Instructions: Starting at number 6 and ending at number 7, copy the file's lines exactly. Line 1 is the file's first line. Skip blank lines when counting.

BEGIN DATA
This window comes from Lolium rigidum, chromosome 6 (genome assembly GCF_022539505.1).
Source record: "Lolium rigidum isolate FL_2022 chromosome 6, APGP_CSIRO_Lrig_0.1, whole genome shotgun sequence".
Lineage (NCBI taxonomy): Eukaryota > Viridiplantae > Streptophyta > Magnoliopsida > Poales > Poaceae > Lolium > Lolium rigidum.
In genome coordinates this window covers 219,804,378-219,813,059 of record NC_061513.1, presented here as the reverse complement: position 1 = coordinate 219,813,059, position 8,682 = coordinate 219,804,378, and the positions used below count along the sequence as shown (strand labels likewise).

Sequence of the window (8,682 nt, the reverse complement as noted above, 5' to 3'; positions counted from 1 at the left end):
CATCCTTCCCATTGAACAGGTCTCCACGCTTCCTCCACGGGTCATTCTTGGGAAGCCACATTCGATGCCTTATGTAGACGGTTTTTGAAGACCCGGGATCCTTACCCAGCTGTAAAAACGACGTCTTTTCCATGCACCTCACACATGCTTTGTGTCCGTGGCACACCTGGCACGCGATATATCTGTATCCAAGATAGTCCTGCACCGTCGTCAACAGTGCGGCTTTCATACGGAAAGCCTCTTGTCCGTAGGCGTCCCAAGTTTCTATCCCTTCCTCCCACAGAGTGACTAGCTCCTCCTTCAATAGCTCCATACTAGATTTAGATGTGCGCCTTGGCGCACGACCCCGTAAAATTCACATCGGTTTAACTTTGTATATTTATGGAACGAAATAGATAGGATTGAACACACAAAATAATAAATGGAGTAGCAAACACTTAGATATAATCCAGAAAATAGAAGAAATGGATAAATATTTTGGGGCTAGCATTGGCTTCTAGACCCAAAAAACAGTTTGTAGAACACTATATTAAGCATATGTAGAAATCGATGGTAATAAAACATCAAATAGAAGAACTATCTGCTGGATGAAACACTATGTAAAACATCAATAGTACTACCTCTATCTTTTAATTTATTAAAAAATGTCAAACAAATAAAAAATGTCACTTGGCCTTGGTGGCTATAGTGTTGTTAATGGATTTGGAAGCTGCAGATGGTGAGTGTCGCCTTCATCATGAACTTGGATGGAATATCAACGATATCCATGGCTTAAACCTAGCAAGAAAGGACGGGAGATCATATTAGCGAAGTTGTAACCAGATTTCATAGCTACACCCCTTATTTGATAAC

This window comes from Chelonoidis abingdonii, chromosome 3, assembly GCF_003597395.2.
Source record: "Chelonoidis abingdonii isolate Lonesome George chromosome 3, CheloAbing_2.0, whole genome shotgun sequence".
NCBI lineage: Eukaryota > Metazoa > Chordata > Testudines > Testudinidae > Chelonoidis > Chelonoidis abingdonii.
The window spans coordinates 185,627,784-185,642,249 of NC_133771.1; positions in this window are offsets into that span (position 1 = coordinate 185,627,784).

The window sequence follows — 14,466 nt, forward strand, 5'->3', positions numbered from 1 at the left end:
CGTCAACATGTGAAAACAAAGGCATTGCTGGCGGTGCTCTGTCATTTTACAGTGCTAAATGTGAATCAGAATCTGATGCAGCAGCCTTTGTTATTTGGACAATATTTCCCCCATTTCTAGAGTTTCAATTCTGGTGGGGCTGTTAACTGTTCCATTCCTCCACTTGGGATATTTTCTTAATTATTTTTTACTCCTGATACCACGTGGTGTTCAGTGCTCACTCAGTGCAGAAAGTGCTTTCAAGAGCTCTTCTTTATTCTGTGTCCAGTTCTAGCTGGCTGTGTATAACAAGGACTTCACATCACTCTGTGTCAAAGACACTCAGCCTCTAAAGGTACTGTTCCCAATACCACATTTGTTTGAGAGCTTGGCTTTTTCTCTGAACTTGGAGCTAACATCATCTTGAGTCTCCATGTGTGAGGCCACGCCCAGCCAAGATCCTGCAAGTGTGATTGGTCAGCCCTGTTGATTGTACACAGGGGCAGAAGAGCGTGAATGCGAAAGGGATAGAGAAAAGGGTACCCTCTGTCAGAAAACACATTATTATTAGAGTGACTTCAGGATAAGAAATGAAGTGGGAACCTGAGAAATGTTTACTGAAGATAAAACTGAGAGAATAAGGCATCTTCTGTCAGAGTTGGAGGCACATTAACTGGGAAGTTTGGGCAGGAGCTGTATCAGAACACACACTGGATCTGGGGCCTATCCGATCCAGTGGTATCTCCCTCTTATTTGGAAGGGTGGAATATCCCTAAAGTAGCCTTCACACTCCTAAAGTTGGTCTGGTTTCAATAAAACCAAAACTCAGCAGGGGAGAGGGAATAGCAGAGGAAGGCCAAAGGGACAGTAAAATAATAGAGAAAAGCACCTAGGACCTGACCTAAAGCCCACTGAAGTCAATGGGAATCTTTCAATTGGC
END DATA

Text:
CATCCTTCCCATTGAACAGGTCTCCACGCTTCCTCCACGGGTCATTCTTGGGAAGCCACATTCGATGCCTTATGTAGACGGTTTTTGAAGACCCGGGATCCTTACCCAGCTGTAAAAACGACGTCTTTTCCATGCACCTCACACATGCTTTGTGTCCGTGGCACACCTGGCACGCGATATATCTGTATCCAAGATAGTCCTGCACCGTCGTCAACAGTGCGGCTTTCATACGGAAAGCCTCTTGTCCGTAGGCGTCCCAAGTTTCTATCCCTTCCTCCCACAGAGTGACTAGCTCCTCCTTCAATAGCTCCATACTAGATTTAGATGTGCGCCTTGGCGCACGACCCCGTAAAATTCACATCGGTTTAACTTTGTATATTTATGGAACGAAATAGATAGGATTGAACACACAAAATAATAAATGGAGTAGCAAACACTTAGATATAATCCAGAAAATAGAAGAAATGGATAAATATTTTGGGGCTAGCATTGGCTTCTAGACCCAAAAAACAGTTTGTAGAACACTATATTAAGCATATGTAGAAATCGATGGTAATAAAACATCAAATAGAAGAACTATCTGCTGGATGAAACACTATGTAAAACATCAATAGTACTACCTCTATCTTTTAATTTATTAAAAAATGTCAAACAAATAAAAAATGTCACTTGGCCTTGGTGGCTATAGTGTTGTTAATGGATTTGGAAGCTGCAGATGGTGAGTGTCGCCTTCATCATGAACTTGGATGGAATATCAACGATATCCATGGCTTAAACCTAGCAAGAAAGGACGGGAGATCATATTAGCGAAGTTGTAACCAGATTTCATAGCTACACCCCTTATTTGATAAC

This window comes from Chelonoidis abingdonii, chromosome 3, assembly GCF_003597395.2.